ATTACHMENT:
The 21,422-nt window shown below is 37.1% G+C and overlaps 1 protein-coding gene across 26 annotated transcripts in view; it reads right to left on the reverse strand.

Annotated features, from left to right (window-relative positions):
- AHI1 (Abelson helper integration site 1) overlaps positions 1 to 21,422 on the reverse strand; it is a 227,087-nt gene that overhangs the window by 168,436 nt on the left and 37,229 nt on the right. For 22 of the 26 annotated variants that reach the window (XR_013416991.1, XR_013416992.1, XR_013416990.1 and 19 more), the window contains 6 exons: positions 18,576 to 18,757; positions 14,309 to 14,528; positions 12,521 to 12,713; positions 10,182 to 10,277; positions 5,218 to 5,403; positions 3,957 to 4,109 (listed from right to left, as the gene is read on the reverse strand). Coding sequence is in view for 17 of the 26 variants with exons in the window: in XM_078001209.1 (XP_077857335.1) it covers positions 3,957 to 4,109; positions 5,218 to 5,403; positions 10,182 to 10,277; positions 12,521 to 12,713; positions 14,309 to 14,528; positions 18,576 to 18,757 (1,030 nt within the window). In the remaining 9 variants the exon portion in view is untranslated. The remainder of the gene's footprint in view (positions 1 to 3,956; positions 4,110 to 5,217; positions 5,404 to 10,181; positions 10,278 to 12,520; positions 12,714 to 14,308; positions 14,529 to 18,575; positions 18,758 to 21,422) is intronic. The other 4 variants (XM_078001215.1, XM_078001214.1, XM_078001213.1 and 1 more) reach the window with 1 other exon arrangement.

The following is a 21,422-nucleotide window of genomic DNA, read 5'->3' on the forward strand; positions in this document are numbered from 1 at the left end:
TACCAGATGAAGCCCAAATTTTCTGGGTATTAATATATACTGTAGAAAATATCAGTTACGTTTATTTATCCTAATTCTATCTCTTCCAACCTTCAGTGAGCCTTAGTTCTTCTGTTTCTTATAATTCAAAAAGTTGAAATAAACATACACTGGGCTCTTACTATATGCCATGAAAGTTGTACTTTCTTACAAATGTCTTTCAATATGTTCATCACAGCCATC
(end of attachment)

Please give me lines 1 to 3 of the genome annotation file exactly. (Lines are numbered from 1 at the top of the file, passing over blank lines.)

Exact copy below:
The 21,422-nt window shown below is 37.1% G+C and overlaps 1 protein-coding gene across 26 annotated transcripts in view; it reads right to left on the reverse strand.

Annotated features, from left to right (window-relative positions):
- AHI1 (Abelson helper integration site 1) overlaps positions 1 to 21,422 on the reverse strand; it is a 227,087-nt gene that overhangs the window by 168,436 nt on the left and 37,229 nt on the right. For 22 of the 26 annotated variants that reach the window (XR_013416991.1, XR_013416992.1, XR_013416990.1 and 19 more), the window contains 6 exons: positions 18,576 to 18,757; positions 14,309 to 14,528; positions 12,521 to 12,713; positions 10,182 to 10,277; positions 5,218 to 5,403; positions 3,957 to 4,109 (listed from right to left, as the gene is read on the reverse strand). Coding sequence is in view for 17 of the 26 variants with exons in the window: in XM_078001209.1 (XP_077857335.1) it covers positions 3,957 to 4,109; positions 5,218 to 5,403; positions 10,182 to 10,277; positions 12,521 to 12,713; positions 14,309 to 14,528; positions 18,576 to 18,757 (1,030 nt within the window). In the remaining 9 variants the exon portion in view is untranslated. The remainder of the gene's footprint in view (positions 1 to 3,956; positions 4,110 to 5,217; positions 5,404 to 10,181; positions 10,278 to 12,520; positions 12,714 to 14,308; positions 14,529 to 18,575; positions 18,758 to 21,422) is intronic. The other 4 variants (XM_078001215.1, XM_078001214.1, XM_078001213.1 and 1 more) reach the window with 1 other exon arrangement.